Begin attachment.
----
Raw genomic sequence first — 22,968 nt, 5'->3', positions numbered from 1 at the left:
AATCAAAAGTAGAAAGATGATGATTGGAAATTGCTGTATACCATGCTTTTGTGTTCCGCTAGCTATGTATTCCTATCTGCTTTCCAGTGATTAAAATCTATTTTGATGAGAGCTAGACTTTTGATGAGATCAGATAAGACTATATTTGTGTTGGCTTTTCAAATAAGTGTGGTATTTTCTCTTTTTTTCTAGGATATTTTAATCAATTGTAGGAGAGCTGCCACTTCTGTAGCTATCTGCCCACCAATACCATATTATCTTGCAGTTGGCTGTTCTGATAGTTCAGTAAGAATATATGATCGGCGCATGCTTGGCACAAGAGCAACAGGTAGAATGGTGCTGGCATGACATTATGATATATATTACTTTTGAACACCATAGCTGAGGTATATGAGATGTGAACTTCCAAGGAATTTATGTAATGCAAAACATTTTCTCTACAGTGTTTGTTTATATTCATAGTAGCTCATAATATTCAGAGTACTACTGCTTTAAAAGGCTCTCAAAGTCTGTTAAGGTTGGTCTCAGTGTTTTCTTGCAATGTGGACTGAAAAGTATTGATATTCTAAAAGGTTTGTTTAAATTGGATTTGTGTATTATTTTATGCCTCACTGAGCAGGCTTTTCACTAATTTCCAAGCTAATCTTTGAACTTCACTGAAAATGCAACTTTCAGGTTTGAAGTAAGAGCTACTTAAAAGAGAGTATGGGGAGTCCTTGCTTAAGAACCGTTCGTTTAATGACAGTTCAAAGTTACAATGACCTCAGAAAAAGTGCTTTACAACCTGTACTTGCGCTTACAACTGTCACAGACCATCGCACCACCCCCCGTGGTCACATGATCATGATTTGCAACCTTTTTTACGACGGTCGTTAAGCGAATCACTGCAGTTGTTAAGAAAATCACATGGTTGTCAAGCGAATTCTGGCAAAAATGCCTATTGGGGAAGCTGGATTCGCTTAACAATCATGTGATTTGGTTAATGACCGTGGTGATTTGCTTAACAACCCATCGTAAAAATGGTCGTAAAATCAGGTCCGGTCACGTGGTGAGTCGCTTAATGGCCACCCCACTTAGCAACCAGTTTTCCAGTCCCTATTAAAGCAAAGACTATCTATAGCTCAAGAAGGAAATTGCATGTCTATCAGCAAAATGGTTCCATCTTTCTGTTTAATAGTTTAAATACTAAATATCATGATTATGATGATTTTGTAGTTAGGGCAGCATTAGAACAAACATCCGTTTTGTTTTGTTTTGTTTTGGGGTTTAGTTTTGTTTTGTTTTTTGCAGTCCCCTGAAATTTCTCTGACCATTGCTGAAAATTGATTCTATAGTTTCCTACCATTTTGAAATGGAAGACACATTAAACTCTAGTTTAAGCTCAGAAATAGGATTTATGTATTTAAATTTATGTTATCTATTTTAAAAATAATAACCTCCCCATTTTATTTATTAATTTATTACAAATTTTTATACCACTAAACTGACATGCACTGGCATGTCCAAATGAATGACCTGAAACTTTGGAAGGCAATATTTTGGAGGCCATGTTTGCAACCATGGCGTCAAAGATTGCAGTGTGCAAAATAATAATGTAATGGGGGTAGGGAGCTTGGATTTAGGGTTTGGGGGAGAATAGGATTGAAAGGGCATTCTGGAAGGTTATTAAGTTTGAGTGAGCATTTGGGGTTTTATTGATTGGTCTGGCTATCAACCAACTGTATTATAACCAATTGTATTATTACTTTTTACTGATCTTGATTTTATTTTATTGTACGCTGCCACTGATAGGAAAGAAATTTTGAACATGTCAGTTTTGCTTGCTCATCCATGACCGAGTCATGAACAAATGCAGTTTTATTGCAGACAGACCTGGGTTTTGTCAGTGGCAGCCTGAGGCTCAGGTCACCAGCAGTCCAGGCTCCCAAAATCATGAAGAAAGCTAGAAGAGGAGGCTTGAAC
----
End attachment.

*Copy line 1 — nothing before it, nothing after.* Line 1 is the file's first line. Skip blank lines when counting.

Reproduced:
Raw genomic sequence first — 22,968 nt, 5'->3', positions numbered from 1 at the left: